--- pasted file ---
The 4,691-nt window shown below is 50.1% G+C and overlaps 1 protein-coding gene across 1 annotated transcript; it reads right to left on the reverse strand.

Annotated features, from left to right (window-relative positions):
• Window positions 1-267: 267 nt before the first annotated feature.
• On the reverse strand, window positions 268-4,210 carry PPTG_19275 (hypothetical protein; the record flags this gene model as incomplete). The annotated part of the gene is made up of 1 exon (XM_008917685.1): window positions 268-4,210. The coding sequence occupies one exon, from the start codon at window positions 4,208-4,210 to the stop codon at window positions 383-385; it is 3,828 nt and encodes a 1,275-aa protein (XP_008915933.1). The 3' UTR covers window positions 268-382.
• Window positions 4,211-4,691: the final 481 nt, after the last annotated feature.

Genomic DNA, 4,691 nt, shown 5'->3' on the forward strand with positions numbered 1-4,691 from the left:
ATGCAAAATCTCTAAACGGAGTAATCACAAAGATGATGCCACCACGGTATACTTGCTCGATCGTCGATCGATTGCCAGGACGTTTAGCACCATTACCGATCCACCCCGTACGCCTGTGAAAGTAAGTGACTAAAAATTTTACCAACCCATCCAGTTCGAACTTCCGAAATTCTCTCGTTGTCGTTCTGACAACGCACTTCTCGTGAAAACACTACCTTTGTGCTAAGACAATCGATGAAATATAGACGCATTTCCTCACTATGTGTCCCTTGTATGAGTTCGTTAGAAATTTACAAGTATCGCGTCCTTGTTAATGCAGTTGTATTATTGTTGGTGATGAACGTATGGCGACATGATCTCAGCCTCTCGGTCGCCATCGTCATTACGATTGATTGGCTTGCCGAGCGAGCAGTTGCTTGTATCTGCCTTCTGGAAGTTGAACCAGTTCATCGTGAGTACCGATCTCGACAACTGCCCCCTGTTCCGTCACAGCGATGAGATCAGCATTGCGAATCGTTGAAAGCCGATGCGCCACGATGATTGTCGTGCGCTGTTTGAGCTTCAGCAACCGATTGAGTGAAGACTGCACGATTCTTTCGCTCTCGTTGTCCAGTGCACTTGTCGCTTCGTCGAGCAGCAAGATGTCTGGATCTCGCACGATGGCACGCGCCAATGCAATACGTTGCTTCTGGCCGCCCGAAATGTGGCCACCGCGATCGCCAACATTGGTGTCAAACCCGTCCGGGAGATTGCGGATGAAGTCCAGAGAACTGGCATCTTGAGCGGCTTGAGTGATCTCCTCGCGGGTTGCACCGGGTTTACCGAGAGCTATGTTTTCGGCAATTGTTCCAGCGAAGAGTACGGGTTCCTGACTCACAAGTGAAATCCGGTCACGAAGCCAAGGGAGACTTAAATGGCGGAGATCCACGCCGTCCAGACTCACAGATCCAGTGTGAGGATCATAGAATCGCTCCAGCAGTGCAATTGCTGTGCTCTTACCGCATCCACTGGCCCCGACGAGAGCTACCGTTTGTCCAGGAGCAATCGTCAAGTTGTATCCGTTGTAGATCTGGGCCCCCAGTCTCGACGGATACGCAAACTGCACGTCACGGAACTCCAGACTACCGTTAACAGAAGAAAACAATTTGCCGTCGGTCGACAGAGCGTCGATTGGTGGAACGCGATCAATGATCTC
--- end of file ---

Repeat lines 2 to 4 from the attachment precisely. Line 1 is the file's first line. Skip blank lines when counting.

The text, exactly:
Annotated features, from left to right (window-relative positions):
• Window positions 1-267: 267 nt before the first annotated feature.
• On the reverse strand, window positions 268-4,210 carry PPTG_19275 (hypothetical protein; the record flags this gene model as incomplete). The annotated part of the gene is made up of 1 exon (XM_008917685.1): window positions 268-4,210. The coding sequence occupies one exon, from the start codon at window positions 4,208-4,210 to the stop codon at window positions 383-385; it is 3,828 nt and encodes a 1,275-aa protein (XP_008915933.1). The 3' UTR covers window positions 268-382.